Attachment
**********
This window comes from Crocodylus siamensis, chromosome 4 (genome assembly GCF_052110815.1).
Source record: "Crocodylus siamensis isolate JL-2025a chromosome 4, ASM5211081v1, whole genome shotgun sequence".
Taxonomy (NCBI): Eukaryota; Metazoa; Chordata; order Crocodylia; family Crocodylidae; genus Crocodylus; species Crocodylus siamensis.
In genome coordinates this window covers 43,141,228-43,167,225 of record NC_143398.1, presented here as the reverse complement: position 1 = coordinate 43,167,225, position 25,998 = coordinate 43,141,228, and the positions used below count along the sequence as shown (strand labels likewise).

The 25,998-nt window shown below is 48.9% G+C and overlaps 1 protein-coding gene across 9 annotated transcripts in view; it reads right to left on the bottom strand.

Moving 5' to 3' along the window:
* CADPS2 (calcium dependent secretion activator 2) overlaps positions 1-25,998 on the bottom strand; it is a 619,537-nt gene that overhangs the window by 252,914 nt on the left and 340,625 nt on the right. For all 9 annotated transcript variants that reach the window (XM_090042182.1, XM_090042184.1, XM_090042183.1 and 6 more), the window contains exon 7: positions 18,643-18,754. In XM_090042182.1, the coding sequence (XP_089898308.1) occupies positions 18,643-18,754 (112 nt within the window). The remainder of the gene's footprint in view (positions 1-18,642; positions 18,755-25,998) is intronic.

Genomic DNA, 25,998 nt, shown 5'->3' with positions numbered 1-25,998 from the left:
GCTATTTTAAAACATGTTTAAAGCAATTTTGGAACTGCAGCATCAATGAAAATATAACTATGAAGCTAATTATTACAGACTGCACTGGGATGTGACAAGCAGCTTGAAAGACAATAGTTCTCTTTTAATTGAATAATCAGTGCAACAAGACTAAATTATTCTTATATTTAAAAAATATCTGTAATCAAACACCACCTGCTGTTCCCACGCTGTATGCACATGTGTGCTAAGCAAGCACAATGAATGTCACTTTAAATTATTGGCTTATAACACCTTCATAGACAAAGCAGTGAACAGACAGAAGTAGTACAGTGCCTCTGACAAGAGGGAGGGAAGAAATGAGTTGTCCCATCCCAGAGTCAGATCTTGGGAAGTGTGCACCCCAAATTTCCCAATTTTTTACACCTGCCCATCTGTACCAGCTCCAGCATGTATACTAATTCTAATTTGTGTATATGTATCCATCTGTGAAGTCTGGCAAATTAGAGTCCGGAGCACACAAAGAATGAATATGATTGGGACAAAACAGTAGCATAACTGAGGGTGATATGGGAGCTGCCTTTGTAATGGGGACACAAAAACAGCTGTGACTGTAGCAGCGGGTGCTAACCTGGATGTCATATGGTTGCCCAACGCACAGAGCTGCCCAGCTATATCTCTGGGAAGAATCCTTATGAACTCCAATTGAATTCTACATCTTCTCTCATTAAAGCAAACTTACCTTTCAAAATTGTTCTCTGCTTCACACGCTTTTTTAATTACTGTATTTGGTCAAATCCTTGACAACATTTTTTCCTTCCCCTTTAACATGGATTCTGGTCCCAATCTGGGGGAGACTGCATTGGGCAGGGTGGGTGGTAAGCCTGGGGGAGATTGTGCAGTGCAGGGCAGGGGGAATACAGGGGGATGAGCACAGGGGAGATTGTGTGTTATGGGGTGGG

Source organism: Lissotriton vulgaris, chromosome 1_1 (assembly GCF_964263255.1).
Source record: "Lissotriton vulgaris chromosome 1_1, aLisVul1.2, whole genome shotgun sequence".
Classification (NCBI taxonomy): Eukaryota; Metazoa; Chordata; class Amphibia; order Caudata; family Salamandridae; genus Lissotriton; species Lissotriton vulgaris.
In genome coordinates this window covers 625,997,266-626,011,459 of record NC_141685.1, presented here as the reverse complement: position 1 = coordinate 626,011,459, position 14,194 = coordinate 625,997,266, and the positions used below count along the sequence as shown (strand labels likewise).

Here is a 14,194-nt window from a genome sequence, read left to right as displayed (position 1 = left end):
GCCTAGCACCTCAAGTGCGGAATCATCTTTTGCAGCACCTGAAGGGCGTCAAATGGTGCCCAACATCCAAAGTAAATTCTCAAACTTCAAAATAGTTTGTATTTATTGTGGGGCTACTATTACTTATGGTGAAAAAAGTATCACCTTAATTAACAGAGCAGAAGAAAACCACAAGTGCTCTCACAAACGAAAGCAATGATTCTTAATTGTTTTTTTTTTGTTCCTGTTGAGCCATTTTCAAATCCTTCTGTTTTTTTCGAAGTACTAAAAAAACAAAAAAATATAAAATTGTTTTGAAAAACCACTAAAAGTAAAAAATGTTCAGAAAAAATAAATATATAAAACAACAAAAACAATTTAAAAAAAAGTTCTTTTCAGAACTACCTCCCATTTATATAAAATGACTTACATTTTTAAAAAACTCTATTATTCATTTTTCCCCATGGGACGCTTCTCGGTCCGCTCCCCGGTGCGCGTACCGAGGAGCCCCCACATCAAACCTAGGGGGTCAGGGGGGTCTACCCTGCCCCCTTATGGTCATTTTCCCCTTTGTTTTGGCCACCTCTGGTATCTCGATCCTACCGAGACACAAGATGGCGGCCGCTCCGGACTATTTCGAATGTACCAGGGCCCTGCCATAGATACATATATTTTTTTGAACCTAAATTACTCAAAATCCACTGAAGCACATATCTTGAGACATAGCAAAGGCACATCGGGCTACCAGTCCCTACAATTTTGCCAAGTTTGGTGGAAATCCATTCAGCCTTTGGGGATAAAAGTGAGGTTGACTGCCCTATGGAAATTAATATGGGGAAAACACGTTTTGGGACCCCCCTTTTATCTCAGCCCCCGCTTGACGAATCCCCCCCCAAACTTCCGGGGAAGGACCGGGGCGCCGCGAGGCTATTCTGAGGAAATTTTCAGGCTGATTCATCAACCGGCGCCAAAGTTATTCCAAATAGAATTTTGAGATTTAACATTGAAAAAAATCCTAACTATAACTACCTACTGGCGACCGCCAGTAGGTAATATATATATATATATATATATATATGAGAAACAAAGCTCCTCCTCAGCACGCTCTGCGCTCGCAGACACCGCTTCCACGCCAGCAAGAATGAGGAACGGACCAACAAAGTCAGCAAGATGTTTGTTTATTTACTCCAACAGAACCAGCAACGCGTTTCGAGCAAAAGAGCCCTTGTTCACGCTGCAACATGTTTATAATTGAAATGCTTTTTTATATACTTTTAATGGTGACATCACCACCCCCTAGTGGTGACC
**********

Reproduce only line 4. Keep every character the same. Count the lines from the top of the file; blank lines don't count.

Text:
In genome coordinates this window covers 43,141,228-43,167,225 of record NC_143398.1, presented here as the reverse complement: position 1 = coordinate 43,167,225, position 25,998 = coordinate 43,141,228, and the positions used below count along the sequence as shown (strand labels likewise).